The Systemic Problem with Private Prisons

Alex Tabarrok links to an interesting NY Times article by John Tierney on the benefits of spending money on prisons vs. police. One thing I learned from it is that New York did not follow the general U.S. trend towards more and more imprisonment. Here's a snippet:
Dr. Ludwig and Philip J. Cook, a Duke University economist, calculate that nationwide, money diverted from prison to policing would buy at least four times as much reduction in crime. They suggest shrinking the prison population by a quarter and using the savings to hire another 100,000 police officers.

Diverting that money to the police would be tricky politically, because corrections budgets are zealously defended in state capitals by prison administrators, unions and legislators.

But there is at least one prison administrator, Dr. Jacobson, the former correction commissioner in New York, who would send the money elsewhere.

“If you had a dollar to spend on reducing crime, and you looked at the science instead of the politics, you would never spend it on the prison system,” Dr. Jacobson said. “There is no better example of big government run amok.”
There's been a lot of argument about private prisons focusing on whether they will treat prisoners too harshly, or perhaps too well. But perhaps the real problem is that when you have private prison companies you have created a lobby group that has an interest in keeping behaviours illegal and sentences long. It almost looks like U.S. politicians are on a mission to prove that the Marxists were right after all.

I wonder how much lower U.S. imprisonment would be if there were no private prisons.


Eric Crampton said...

This is pretty clearly testable as different states will have different proportions of total prison populations being handled by the private and public system, and different likelihoods that any increase in prisoner numbers will be met by private or public capacity expansions.

But note too that prison guard unions even in a public system have strong incentive to lobby for more use of prisons. Question then is whether public prison unions draw more rents than do private prison operators. If governments save money by outsourcing, the answer isn't a priori clear: some prison union rents are eroded via x-inefficiency rather than money that could be used for lobbying.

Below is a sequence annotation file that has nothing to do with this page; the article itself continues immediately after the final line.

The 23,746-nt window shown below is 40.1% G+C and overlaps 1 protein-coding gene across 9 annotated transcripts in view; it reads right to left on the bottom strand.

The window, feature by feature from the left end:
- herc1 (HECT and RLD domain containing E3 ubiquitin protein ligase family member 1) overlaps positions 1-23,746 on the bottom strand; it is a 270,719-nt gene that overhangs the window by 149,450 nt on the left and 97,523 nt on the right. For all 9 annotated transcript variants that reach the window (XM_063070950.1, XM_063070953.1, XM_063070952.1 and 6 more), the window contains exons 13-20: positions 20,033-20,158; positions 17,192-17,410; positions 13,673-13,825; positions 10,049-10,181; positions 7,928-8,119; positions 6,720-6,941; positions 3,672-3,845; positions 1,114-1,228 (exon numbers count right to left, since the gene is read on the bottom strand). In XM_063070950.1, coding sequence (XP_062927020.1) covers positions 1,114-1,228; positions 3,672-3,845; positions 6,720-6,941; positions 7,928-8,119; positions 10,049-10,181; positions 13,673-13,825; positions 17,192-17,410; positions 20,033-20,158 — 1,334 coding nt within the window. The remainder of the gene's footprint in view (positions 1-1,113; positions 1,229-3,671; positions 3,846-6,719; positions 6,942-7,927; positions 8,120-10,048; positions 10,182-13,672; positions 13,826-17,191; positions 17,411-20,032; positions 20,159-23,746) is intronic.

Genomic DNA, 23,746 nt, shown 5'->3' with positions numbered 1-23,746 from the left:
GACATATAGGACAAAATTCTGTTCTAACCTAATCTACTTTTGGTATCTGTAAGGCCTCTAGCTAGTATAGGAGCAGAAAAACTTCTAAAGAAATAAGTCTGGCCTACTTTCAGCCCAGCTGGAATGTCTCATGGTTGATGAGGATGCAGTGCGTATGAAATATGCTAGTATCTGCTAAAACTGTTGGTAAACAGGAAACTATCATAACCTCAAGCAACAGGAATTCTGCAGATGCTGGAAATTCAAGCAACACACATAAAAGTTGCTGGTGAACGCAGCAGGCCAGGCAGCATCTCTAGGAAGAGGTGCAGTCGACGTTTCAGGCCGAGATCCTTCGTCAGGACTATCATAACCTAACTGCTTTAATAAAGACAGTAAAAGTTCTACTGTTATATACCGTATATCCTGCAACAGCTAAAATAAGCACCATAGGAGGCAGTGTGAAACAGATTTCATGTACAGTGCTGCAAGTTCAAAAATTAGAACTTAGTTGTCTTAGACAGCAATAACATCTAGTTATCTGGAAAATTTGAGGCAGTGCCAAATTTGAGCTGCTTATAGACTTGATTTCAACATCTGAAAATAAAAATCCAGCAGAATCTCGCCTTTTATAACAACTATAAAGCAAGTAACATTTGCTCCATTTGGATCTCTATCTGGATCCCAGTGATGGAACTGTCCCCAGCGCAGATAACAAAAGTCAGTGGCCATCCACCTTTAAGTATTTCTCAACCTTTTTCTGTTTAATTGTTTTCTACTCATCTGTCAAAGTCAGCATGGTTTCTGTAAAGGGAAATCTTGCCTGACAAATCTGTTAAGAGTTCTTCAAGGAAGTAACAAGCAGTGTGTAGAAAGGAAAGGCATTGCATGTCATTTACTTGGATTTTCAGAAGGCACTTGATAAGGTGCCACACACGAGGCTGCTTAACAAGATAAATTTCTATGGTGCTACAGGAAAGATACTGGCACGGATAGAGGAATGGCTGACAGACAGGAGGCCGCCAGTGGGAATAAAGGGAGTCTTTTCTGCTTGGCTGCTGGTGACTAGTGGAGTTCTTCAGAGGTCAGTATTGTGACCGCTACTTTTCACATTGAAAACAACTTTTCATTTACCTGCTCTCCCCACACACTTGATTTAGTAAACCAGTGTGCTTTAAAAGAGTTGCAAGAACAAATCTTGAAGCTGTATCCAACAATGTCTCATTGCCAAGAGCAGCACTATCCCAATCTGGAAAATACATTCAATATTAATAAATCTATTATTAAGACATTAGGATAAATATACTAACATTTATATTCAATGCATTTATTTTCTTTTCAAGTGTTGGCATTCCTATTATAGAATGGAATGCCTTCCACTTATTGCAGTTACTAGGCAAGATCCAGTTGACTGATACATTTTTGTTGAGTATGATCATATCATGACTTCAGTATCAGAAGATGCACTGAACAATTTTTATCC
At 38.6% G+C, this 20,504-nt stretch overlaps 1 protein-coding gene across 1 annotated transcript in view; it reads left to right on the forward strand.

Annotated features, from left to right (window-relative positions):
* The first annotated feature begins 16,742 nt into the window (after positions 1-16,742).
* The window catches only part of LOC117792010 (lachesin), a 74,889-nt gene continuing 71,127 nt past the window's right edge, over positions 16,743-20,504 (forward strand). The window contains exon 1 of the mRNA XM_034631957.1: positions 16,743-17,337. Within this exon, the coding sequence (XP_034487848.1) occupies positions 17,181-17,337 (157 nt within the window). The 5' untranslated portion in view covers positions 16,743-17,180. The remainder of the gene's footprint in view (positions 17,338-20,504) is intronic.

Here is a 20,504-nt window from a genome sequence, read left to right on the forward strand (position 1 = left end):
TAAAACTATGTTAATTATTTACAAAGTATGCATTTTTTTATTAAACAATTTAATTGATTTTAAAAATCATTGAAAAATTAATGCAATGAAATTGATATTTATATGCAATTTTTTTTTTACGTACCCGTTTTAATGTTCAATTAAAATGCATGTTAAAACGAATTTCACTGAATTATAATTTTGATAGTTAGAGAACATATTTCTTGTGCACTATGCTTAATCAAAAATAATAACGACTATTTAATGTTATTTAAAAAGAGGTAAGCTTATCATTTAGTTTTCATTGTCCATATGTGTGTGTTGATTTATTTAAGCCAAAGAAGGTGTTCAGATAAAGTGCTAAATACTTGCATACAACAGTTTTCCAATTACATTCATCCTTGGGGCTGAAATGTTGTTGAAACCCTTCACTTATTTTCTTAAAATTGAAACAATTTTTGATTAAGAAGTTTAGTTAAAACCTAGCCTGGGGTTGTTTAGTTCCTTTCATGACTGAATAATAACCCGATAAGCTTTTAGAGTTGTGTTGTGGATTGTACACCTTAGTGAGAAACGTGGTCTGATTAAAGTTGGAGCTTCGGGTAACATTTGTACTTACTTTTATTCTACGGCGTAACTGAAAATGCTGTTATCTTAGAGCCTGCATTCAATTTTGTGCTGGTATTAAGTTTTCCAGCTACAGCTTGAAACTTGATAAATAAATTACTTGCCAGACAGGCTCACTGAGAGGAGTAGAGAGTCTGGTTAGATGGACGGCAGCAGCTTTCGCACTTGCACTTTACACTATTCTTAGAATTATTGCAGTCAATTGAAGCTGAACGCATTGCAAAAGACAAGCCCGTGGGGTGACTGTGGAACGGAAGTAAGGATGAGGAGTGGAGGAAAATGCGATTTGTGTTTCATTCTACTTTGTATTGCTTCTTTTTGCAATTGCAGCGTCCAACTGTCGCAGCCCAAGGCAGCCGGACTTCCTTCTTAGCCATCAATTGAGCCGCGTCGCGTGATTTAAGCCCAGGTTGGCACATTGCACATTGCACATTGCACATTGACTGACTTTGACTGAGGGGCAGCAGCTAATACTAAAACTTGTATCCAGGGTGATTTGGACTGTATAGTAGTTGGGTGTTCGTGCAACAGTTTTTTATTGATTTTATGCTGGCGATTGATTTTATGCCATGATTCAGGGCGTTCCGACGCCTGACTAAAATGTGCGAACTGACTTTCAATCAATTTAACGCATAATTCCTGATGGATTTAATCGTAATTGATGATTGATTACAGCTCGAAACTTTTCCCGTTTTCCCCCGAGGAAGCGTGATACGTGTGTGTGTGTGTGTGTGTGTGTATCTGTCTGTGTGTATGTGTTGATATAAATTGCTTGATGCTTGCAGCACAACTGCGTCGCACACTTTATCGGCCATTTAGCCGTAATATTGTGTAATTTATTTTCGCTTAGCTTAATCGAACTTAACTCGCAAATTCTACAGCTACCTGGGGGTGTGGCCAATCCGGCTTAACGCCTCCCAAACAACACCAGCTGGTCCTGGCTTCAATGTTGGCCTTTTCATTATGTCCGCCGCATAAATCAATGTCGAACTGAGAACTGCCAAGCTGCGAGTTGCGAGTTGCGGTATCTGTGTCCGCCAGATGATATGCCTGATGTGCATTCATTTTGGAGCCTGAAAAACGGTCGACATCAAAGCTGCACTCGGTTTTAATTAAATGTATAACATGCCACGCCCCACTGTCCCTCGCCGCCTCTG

LemmusLemmus said...

Even after a quick readup on x-inefficiency, I don't think I understand your last sentence.

Otherwise, yes, an interesting test case; I would only add the standard caution that the correlation is probably not going to be a perfect representation of the causal effect.

Stuart Buck said...

See also the California case: http://reason.com/reasontv/2012/10/30/crowded-prisons-unions-and-three-strikes

Les Cargill said...

I don't think the existence of a lobby groups is sufficient to show that private prisons increase incarceration rates. the counterfactual should be something like - under non-private prisons, how many beds are there and with pure-private, how many are there? Include some sort of overcrowding factor estimate. Something like the "three strikes" law is non artifact of lobbying on its face; it's just a just-so story.

If there is an increase in capacity with private prisons, then this is most likely due to private prisons being run as an expense while non-private are run more as "capital goods".

LemmusLemmus said...

Les: I certainly agree with your first sentence, but I don't think *capacity* is the dependent variable I'd be interested in.